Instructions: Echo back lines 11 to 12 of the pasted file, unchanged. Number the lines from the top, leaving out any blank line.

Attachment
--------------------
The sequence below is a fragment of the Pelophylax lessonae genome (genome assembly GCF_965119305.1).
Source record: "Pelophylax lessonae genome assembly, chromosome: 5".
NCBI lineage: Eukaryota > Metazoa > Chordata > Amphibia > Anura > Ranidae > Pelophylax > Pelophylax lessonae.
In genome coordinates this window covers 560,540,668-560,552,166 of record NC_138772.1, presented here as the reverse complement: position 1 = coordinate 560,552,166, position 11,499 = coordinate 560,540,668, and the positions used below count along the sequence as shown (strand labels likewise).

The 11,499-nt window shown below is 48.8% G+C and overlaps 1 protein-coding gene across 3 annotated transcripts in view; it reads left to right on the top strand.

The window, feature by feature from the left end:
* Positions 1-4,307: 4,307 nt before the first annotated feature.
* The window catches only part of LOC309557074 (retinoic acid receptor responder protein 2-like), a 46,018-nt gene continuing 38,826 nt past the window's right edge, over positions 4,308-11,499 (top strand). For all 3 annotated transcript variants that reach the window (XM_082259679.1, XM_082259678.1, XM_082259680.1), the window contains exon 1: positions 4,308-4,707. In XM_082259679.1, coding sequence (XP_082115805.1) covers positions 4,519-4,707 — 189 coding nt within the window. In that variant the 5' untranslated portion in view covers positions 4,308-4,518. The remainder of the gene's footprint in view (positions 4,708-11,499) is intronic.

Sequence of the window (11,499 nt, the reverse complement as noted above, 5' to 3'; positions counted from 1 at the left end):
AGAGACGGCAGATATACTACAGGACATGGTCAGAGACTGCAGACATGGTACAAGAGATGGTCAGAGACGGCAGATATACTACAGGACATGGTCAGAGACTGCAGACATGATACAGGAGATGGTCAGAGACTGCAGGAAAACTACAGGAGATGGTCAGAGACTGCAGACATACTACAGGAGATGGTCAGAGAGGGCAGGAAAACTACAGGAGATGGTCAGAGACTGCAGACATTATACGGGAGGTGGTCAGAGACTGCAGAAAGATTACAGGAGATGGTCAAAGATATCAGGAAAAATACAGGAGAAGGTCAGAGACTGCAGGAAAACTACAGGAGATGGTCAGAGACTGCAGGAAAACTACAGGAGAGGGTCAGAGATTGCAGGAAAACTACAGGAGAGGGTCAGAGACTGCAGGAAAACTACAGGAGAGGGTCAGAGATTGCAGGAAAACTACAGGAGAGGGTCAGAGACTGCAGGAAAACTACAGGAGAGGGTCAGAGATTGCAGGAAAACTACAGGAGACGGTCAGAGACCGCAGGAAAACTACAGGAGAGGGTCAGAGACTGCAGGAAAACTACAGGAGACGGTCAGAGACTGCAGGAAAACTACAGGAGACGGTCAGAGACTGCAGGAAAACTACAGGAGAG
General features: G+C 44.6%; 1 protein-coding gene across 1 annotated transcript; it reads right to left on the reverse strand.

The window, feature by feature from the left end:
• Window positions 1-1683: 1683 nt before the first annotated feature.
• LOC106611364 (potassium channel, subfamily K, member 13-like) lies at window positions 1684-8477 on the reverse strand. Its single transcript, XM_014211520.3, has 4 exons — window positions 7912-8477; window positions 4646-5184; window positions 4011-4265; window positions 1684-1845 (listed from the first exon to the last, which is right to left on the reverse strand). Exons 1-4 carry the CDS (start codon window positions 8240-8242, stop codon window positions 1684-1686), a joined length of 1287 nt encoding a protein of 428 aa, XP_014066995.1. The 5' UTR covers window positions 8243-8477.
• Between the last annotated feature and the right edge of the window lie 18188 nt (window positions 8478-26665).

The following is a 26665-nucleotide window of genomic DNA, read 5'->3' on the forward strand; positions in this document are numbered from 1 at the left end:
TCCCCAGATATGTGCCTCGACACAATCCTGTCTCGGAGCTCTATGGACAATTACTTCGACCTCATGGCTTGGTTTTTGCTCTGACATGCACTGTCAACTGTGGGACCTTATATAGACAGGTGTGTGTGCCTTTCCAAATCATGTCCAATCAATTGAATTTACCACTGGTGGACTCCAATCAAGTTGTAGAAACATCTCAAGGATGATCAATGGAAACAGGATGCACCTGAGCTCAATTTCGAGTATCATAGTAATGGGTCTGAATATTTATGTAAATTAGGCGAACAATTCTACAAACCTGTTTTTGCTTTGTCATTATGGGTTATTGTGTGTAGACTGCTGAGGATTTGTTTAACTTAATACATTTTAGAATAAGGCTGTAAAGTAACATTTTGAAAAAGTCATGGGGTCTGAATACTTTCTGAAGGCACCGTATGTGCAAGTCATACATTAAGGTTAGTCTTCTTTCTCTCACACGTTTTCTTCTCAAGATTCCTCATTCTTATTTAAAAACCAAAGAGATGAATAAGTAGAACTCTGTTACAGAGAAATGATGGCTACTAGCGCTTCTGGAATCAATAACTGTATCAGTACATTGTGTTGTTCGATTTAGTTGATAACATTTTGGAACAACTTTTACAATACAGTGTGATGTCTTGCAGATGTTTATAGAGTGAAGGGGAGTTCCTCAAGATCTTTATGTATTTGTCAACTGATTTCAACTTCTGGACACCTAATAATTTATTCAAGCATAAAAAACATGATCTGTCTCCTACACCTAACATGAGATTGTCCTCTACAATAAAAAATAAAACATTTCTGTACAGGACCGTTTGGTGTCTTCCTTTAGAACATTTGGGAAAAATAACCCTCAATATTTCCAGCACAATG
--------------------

General features: G+C 44.6%; 1 protein-coding gene across 1 annotated transcript; it reads right to left on the reverse strand.

The window, feature by feature from the left end: